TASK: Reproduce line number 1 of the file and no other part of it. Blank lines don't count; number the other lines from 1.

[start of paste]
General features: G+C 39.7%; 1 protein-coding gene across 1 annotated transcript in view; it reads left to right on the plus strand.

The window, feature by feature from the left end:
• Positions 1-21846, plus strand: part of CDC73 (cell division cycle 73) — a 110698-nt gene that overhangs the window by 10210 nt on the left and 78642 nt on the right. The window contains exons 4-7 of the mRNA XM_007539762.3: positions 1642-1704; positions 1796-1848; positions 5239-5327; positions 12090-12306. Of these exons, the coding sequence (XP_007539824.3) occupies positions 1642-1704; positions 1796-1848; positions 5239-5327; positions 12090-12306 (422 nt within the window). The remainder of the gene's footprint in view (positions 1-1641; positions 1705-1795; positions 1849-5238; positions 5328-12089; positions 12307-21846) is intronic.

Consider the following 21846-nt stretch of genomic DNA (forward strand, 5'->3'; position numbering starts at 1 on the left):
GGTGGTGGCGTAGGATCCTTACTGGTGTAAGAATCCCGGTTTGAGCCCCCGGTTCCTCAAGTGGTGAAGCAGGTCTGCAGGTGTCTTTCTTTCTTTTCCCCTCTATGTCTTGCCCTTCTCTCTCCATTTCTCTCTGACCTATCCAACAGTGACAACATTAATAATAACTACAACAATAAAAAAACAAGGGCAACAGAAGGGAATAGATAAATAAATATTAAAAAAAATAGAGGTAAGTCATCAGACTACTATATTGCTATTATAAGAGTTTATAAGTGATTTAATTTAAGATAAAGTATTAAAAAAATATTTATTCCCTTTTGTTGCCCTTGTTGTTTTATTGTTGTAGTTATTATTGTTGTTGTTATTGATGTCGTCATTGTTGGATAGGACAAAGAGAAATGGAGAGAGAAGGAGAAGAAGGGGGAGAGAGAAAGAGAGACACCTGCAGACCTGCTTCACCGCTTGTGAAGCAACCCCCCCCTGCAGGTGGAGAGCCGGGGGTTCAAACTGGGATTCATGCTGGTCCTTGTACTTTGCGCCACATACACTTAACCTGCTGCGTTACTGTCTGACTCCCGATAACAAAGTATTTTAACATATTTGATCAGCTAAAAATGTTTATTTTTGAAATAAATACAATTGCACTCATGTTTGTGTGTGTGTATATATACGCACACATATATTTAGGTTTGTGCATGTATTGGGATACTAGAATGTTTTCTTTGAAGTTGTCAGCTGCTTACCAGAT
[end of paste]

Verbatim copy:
General features: G+C 39.7%; 1 protein-coding gene across 1 annotated transcript in view; it reads left to right on the plus strand.